Truesee's Daily Wonder

Truesee presents the weird, wild, wacky and world news of the day.

Sunday, September 6, 2009

 

Humans Are BornTo Believe In God

Humans are hardwired to believe in God, say scientists

Daily Mail Reporter
Last updated at 3:29 PM on 06th September 2009

Humans are born with an innate ability to believe in God which has been passed down through thousands of years of evolution, new research has suggested.

Scientists stumbled on the idea after studying the way children’s brains develop, as well as how the brain works during religious experiences.

They suggest that during evolution, groups of humans with religious beliefs, perhaps because they tended to work together better - and therefore stood a greater chance of survival.

All in the mind: Scientists have claimed we are born to believe in God

All in the mind: Scientists have claimed we are born to believe in God

The findings, reported in The Sunday Times, suggest that children are born with a natural inclination to think about faith and the supernatural about the world we live in.

It deals a blow to the beliefs of atheists who campaign against organised religion, like Richard Dawkins, author of The God Delusion.

He has long argued that religious beliefs result from poor education and childhood 'indoctrination'.

However, Bruce Hood, professor of developmental psychology at Bristol University and author of the new study, believes the picture is far more complex.

He said: 'Our research shows children have a natural, intuitive way of reasoning that leads them to all kinds of supernatural beliefs about how the world works.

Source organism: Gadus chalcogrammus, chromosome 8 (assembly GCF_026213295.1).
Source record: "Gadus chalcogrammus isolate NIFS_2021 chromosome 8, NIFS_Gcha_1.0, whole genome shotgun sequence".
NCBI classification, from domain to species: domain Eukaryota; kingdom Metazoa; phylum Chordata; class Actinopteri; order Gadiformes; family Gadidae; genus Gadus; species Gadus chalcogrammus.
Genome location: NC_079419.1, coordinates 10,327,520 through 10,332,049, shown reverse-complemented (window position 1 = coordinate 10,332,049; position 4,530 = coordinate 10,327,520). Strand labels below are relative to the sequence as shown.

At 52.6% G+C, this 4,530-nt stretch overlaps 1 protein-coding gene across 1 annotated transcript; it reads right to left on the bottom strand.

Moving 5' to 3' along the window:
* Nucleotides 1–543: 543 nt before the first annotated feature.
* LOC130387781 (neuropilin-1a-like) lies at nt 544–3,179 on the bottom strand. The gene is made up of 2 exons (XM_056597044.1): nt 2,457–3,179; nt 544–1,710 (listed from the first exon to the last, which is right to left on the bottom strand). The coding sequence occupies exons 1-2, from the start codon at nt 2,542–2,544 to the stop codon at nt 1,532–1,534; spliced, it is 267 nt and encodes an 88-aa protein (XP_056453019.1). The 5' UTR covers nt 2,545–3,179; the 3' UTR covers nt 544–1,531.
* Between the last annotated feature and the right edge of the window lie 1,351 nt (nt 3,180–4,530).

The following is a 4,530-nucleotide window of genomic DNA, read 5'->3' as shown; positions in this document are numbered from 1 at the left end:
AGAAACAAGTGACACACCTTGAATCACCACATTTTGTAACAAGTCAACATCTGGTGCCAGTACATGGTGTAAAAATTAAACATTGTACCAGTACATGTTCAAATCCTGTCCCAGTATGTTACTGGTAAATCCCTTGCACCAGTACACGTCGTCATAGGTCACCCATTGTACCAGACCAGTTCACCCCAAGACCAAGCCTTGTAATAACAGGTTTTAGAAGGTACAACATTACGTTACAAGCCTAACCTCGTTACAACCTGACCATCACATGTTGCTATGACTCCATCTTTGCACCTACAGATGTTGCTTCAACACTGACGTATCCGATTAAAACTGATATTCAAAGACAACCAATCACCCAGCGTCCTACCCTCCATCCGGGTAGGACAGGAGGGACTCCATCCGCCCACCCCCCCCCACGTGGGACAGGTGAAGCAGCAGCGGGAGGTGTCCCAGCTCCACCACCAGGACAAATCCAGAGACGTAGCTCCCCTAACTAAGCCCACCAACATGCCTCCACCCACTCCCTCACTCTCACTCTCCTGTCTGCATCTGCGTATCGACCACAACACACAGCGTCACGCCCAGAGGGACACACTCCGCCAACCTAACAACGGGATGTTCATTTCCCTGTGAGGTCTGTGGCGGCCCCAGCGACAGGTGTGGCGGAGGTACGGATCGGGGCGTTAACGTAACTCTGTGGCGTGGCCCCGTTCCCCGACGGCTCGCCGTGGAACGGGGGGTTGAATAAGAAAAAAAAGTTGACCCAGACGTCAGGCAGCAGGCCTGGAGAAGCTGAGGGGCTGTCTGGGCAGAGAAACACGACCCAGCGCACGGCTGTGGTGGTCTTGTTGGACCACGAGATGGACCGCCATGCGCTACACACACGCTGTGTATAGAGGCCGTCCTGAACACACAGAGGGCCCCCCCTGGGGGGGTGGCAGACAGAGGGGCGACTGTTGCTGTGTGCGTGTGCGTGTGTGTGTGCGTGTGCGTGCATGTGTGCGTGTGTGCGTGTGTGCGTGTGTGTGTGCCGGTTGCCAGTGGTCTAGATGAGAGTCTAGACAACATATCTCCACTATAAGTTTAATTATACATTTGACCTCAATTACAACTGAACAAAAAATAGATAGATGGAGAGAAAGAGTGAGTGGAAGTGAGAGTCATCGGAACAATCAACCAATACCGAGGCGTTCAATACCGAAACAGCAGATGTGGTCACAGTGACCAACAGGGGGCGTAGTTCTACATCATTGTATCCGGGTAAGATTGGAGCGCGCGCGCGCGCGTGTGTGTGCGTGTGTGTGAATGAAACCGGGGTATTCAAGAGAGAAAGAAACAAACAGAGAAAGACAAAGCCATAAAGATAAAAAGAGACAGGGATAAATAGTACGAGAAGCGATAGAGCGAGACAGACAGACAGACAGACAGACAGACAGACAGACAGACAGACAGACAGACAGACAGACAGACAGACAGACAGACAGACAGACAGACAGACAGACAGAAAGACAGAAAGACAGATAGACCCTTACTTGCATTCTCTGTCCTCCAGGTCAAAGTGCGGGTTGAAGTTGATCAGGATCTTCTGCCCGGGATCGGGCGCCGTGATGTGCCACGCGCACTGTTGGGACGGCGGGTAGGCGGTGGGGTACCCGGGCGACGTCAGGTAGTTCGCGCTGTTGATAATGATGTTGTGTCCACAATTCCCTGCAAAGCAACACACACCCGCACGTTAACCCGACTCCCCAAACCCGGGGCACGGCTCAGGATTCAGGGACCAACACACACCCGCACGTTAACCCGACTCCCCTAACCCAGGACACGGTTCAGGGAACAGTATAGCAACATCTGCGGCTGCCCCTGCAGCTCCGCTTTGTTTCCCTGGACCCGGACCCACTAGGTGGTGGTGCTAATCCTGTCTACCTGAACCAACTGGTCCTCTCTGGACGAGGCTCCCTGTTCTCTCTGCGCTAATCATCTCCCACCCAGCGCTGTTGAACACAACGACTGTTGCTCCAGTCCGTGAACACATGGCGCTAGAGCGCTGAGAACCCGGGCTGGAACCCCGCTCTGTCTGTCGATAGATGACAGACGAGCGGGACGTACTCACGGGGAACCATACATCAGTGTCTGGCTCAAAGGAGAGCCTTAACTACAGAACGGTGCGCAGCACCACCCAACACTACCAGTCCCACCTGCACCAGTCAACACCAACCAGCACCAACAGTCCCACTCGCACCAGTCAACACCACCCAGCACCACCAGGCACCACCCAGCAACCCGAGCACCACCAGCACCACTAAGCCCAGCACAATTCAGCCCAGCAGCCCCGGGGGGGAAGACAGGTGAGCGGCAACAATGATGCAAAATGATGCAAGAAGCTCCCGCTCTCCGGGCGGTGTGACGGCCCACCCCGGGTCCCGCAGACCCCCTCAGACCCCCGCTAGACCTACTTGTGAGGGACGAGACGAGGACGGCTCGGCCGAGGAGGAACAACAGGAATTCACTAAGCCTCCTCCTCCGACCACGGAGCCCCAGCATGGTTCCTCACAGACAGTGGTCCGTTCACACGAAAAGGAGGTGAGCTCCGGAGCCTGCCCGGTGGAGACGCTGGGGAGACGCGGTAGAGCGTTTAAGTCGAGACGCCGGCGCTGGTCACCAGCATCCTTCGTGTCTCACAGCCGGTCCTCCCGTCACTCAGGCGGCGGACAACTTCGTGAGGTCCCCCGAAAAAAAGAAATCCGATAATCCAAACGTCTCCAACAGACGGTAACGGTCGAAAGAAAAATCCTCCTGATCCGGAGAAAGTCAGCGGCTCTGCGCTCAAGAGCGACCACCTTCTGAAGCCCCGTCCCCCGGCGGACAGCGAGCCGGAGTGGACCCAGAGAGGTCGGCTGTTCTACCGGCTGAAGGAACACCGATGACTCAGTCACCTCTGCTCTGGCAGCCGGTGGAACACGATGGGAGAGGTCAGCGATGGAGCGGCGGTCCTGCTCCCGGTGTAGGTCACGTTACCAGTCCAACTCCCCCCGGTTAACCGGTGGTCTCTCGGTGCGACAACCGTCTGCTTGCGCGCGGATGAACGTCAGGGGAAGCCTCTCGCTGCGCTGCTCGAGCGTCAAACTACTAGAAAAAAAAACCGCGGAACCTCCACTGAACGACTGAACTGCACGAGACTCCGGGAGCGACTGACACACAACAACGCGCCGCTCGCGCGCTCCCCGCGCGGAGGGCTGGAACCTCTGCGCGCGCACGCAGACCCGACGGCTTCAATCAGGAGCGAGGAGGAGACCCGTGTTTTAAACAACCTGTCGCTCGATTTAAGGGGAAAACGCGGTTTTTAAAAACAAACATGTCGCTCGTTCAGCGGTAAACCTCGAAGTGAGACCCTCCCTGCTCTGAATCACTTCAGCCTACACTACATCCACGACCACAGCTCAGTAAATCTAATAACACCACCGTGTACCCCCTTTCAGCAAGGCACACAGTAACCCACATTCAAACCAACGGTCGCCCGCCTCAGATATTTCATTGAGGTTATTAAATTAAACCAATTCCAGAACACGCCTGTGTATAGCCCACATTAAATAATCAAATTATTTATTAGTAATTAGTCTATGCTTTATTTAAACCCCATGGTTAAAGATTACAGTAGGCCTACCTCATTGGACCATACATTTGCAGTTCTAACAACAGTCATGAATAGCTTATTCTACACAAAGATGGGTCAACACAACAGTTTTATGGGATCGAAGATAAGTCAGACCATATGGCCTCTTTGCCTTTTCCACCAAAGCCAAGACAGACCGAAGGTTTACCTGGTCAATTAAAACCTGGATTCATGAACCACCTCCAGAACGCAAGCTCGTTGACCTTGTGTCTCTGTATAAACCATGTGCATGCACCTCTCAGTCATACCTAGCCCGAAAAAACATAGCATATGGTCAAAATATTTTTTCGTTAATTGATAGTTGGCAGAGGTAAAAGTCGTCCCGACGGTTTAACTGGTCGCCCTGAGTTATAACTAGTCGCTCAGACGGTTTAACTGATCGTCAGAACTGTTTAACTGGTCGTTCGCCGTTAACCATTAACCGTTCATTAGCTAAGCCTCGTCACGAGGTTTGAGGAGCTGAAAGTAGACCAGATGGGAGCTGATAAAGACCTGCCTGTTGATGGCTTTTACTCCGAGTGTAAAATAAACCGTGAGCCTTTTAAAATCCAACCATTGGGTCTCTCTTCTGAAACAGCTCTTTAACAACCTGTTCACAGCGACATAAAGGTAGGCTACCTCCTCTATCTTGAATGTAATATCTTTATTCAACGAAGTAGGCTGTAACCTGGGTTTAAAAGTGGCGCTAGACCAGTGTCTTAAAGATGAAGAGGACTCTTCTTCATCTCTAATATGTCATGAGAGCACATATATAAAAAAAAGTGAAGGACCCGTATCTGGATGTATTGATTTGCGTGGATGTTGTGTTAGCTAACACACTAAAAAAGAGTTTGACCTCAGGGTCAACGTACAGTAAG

'As they grow up they overlay these beliefs with more rational approaches but the tendency to illogical supernatural beliefs remains as religion.'

Mr Hood will present his findings at the British Science Association’s annual meeting later this week.

He says organised religion is just part of a wide spectrum of supernatural beliefs.

In one study he found even ardent atheists balked at the idea of accepting an organ transplant from a murderer - because of a superstitious belief that an individual’s personality could be stored in their organs.

'This shows how superstition is hardwired into our brains,' he said.

His work is supported by other researchers who have found evidence linking religious feelings and experience to particular regions of the brain.

Religious feelings: Shaolin monks who practise meditation have been linked to showing religious sensations in parts of the brain

Religious feelings: Shaolin monks who practise meditation have been linked to showing religious sensations in parts of the brain

They suggest people are programmed to get a feeling of spirituality from what is nothing more than electrical activity in these regions.

Andrew Newberg, professor of radiology at the University of Pennsylvania, has used brain-imaging techniques to show that such feelings are invoked by activity in 'belief networks' operating across the brain.

This supersedes the earlier concept of a 'God spot', activated during meditation or prayer.

'The temporal lobe interacts with many other parts of the brain to provide the full range of religious and spiritual experiences,' he said.

This mechanistic view of religious experience is reinforced by separate research carried out by Michael Persinger of Laurentian University, Ontario.

Mr Persinger has used powerful magnetic fields to induce visions and spiritual experiences in volunteers.

Barbara Hagerty became one of Persinger’s subjects while researching Fingertips of God, a book on brain processes underlying religion.

'I saw images and cartoonish figures,' she said.

'It didn’t convince me there was no God, but it did show me how much the brain is connected to our beliefs and perceptions.'